- free from doubt as to the reliability, character, action, etc., of something: to be sure of one's data.
- confident, as of something expected: sure of success.
- convinced, fully persuaded, or positive: to be sure of a person's guilt.
- assured or certain beyond question: a sure victory.
- worthy of confidence; reliable; stable: a sure messenger.
- unfailing; never disappointing expectations: a sure cure.
- unerring; never missing, slipping, etc.: a sure aim.
- admitting of no doubt or question: sure proof.
- destined; bound inevitably; certain: sure death.
- Obsolete. secure; safe.
- be sure, to take care (to be or do as specified); be certain: Be sure to close the windows.
- Informal. certainly; surely: It sure is cold out. Sure, I'll come.
- for sure, as a certainty; surely: It's going to be a good day, for sure.
- make sure, to be or become absolutely certain: I'm calling to make sure that you remember to come.
- sure enough, Informal. as might have been supposed; actually; certainly: Sure enough, the picnic was rained out.
- to be sure,
- without doubt; surely; certainly.
- admittedly: She sings well, to be sure, but she can't act.
Origin of sure
SynonymsSee more synonyms on Thesaurus.com
Examples from the Web for surer
The Descendants (which scored six nominations) was a surer thing, but it, too, has been divisive.Oscar Nominations 2012: 11 Snubs and Surprises
January 24, 2012
This bone-chilling week, they are perhaps just a surer way to avoid frostbite.But Can We Still Have Fun?
January 19, 2009
I think I'm just a split second surer and faster than you are with a gun.Way of the Lawless
"You are the surer, Watkin," said Aylward, standing by them with shaft upon string.The White Company
Arthur Conan Doyle
He had at hand a surer ladder to fame than the mummer's art.The Man Shakespeare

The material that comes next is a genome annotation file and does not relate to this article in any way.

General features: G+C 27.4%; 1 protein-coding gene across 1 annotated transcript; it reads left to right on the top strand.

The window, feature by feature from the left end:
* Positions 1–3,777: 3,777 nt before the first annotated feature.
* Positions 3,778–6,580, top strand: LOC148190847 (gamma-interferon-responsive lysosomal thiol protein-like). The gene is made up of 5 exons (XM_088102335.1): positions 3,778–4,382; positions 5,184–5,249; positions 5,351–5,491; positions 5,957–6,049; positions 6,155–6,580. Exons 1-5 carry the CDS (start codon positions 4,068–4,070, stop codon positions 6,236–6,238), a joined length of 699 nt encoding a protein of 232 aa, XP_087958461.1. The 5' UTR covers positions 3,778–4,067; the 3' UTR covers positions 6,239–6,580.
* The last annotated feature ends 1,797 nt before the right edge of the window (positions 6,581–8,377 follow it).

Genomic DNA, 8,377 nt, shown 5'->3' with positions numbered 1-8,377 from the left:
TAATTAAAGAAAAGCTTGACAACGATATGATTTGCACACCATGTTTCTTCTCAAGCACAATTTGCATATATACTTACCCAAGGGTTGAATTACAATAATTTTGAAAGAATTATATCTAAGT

There was no surer way to make her suspect it than by bringing Sidney home.K
Mary Roberts Rinehart
That scene at table has made me think of something; and the more I think, the surer I am about it.Rico and Wiseli
- (sometimes foll by of) free from hesitancy or uncertainty (with regard to a belief, conviction, etc)we are sure of the accuracy of the data; I am sure that he is lying
- (foll by of) having no doubt, as of the occurrence of a future state or eventsure of success
- always effective; unfailinga sure remedy
- reliable in indication or accuracya sure criterion
- (of persons) worthy of trust or confidencea sure friend
- not open to doubtsure proof
- admitting of no vacillation or doubthe is very sure in his beliefs
- bound to be or occur; inevitablevictory is sure
- (postpositive) bound inevitably (to be or do something); certainshe is sure to be there tonight
- physically secure or dependablea sure footing
- obsolete free from exposure to harm or danger
- be sure (usually imperative or dependent imperative; takes a clause as object or an infinitive, sometimes with to replaced by and) to be careful or certainbe sure and shut the door; I told him to be sure to shut the door
- for sure without a doubt; surely
- make sure
- (takes a clause as object)to make certain; ensure
- (foll by of)to establish or confirm power or possession (over)
- sure enough informal as might have been confidently expected; definitely: often used as a sentence substitute
- to be sure
- without doubt; certainly
- it has to be acknowledged; admittedly
- (sentence substitute) informal willingly; yes
- (sentence modifier) informal, mainly US and Canadian without question; certainly
Word Origin and History for surer
c.1300, "safe, secure," later "mentally certain" (mid-15c.), from Old French sur, seur "safe, secure," from Latin securus "free from care, untroubled, heedless, safe" (see secure (adj.)). Pronunciation development followed that of sugar. As an affirmative meaning "yes, certainly" it dates from 1803, from Middle English meanings "firmly established; having no doubt," and phrases like to be sure (1650s), sure enough (1540s), and for sure (1580s). The use as a qualifier meaning "assuredly" goes back to early 15c. Sure-footed is from 1630s; sure thing dates from 1836. In 16c.-17c., Suresby was an appellation for a person to be depended upon.